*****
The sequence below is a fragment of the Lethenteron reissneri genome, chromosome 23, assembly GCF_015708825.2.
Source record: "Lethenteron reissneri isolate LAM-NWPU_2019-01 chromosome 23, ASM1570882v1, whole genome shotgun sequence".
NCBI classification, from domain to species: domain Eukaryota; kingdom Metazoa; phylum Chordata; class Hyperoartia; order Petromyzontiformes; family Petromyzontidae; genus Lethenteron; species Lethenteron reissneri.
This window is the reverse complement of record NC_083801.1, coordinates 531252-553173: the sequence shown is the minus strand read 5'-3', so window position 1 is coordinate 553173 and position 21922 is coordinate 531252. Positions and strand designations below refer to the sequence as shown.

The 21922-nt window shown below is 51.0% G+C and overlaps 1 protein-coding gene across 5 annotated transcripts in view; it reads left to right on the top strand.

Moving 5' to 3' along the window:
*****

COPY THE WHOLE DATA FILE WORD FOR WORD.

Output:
The sequence below is a fragment of the Lethenteron reissneri genome, chromosome 23, assembly GCF_015708825.2.
Source record: "Lethenteron reissneri isolate LAM-NWPU_2019-01 chromosome 23, ASM1570882v1, whole genome shotgun sequence".
NCBI classification, from domain to species: domain Eukaryota; kingdom Metazoa; phylum Chordata; class Hyperoartia; order Petromyzontiformes; family Petromyzontidae; genus Lethenteron; species Lethenteron reissneri.
This window is the reverse complement of record NC_083801.1, coordinates 531252-553173: the sequence shown is the minus strand read 5'-3', so window position 1 is coordinate 553173 and position 21922 is coordinate 531252. Positions and strand designations below refer to the sequence as shown.

The 21922-nt window shown below is 51.0% G+C and overlaps 1 protein-coding gene across 5 annotated transcripts in view; it reads left to right on the top strand.

Moving 5' to 3' along the window: